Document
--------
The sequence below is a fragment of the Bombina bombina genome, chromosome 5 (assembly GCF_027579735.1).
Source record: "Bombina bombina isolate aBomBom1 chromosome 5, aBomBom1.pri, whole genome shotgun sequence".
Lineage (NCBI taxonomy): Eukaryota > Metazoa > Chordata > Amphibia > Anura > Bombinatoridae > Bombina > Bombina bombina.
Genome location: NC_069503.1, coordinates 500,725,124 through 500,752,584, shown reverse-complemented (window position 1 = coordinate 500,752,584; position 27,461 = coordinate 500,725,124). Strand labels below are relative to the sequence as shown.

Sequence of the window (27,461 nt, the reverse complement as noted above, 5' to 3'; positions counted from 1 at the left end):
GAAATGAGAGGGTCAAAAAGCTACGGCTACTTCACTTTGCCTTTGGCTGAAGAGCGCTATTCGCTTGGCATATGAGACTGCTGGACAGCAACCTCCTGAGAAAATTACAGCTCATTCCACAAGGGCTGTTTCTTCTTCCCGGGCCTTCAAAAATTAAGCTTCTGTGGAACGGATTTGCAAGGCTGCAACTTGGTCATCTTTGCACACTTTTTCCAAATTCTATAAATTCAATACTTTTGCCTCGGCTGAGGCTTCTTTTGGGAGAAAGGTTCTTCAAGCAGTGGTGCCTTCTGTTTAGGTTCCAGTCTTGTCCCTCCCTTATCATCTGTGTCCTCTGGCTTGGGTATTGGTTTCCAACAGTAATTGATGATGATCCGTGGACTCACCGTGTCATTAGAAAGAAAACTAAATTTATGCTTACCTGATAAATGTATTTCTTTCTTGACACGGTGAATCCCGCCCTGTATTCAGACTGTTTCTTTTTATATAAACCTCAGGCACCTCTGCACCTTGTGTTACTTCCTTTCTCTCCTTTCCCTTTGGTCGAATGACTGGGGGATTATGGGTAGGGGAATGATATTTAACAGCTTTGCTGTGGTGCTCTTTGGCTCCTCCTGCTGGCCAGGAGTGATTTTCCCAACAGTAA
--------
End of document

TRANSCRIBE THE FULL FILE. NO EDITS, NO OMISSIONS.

The sequence below is a fragment of the Bombina bombina genome, chromosome 5 (assembly GCF_027579735.1).
Source record: "Bombina bombina isolate aBomBom1 chromosome 5, aBomBom1.pri, whole genome shotgun sequence".
Lineage (NCBI taxonomy): Eukaryota > Metazoa > Chordata > Amphibia > Anura > Bombinatoridae > Bombina > Bombina bombina.
Genome location: NC_069503.1, coordinates 500,725,124 through 500,752,584, shown reverse-complemented (window position 1 = coordinate 500,752,584; position 27,461 = coordinate 500,725,124). Strand labels below are relative to the sequence as shown.

Sequence of the window (27,461 nt, the reverse complement as noted above, 5' to 3'; positions counted from 1 at the left end):
GAAATGAGAGGGTCAAAAAGCTACGGCTACTTCACTTTGCCTTTGGCTGAAGAGCGCTATTCGCTTGGCATATGAGACTGCTGGACAGCAACCTCCTGAGAAAATTACAGCTCATTCCACAAGGGCTGTTTCTTCTTCCCGGGCCTTCAAAAATTAAGCTTCTGTGGAACGGATTTGCAAGGCTGCAACTTGGTCATCTTTGCACACTTTTTCCAAATTCTATAAATTCAATACTTTTGCCTCGGCTGAGGCTTCTTTTGGGAGAAAGGTTCTTCAAGCAGTGGTGCCTTCTGTTTAGGTTCCAGTCTTGTCCCTCCCTTATCATCTGTGTCCTCTGGCTTGGGTATTGGTTTCCAACAGTAATTGATGATGATCCGTGGACTCACCGTGTCATTAGAAAGAAAACTAAATTTATGCTTACCTGATAAATGTATTTCTTTCTTGACACGGTGAATCCCGCCCTGTATTCAGACTGTTTCTTTTTATATAAACCTCAGGCACCTCTGCACCTTGTGTTACTTCCTTTCTCTCCTTTCCCTTTGGTCGAATGACTGGGGGATTATGGGTAGGGGAATGATATTTAACAGCTTTGCTGTGGTGCTCTTTGGCTCCTCCTGCTGGCCAGGAGTGATTTTCCCAACAGTAA